In this image taken from video, Britain’s Prime Minister David Cameron, front left, stands to speak to the assembled parliament during a debate on Syria, in Britain’s parliament, London, Thursday Aug. 29, 2013. Britain’s leaders said Thursday it would be legal under humanitarian doctrine to launch a military strike against Syria even without authorization from the United Nations Security Council, but it is not certain how much support there is for the government’s resolution on Syria. (AP Photo / PA) UNITED KINGDOM OUT – NO SALES – NO ARCHIVES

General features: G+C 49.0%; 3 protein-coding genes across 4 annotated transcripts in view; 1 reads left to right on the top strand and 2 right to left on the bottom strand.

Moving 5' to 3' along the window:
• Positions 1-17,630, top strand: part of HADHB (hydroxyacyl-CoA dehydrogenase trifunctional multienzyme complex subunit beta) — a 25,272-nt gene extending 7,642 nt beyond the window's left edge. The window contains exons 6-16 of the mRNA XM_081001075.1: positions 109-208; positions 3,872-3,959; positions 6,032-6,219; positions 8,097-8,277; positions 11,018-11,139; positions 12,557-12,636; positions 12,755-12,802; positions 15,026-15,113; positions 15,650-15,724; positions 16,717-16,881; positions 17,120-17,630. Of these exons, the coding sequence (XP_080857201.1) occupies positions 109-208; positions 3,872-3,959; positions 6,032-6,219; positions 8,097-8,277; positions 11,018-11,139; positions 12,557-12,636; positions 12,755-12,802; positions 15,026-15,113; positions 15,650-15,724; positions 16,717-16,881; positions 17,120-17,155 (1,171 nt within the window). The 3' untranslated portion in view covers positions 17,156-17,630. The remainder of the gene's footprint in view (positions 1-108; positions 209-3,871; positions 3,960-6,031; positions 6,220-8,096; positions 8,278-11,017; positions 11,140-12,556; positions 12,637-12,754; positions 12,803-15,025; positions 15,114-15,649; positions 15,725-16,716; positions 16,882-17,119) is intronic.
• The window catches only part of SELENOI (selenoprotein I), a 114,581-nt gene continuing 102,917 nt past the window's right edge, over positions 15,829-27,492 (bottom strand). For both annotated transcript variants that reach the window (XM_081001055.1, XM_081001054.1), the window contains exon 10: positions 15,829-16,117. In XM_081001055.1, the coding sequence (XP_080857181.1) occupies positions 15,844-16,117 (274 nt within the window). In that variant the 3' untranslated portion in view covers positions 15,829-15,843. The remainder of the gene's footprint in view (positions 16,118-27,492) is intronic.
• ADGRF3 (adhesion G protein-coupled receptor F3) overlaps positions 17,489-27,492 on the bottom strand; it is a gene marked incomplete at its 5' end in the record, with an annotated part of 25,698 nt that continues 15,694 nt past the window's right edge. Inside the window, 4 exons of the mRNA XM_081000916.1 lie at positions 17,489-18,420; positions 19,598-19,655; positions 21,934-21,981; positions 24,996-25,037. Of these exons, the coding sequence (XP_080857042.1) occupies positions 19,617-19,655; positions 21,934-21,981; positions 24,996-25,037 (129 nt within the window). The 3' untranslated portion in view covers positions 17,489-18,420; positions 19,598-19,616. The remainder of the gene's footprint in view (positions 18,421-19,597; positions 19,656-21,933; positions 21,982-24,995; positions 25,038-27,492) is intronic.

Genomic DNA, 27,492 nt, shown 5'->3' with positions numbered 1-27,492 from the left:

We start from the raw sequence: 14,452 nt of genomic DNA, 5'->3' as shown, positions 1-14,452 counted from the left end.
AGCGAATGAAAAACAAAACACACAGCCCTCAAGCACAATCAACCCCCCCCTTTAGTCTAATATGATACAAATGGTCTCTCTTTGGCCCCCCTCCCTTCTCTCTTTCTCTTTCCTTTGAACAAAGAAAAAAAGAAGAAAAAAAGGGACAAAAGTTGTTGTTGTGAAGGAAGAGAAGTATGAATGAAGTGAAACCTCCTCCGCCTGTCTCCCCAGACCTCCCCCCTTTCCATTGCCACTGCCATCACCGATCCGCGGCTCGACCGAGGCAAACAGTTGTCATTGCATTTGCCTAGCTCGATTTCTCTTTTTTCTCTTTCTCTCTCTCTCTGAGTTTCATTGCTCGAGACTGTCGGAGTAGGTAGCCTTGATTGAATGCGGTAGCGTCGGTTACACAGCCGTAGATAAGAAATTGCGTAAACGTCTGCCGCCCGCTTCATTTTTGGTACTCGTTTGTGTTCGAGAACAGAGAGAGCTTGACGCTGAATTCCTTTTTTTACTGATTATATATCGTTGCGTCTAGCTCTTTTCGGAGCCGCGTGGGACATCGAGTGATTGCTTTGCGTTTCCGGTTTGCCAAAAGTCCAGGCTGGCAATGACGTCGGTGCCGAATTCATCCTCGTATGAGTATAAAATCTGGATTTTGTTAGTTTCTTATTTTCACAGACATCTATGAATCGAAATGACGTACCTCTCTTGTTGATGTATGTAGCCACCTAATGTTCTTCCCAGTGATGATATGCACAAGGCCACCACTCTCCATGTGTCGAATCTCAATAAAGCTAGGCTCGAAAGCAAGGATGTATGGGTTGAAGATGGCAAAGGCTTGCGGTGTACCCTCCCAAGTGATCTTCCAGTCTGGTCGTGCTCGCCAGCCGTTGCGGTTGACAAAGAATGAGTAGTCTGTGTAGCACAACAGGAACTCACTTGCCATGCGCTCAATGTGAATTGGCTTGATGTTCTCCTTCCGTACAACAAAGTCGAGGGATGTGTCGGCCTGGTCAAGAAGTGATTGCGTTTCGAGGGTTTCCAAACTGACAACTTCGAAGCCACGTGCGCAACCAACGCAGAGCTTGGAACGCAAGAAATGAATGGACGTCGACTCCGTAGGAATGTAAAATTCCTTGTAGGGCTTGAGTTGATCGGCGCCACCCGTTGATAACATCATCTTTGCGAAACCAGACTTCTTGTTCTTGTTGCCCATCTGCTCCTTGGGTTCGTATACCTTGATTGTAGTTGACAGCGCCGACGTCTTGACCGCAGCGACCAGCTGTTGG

LONDON (AP) — British Prime Minister David Cameron lost a vote endorsing military action against Syria by 13 votes Thursday, a stunning defeat that will almost guarantee that Britain plays no direct role in any U.S. attack on Bashar Assad’s government.
A grim-faced Cameron conceded after the vote that “the British Parliament, reflecting the views of the British people, does not want to see British military action.”
The prime minister said that while he still believed in a “tough response” to the alleged use of chemical weapons by Assad’s regime, he would respect the will of Parliament.
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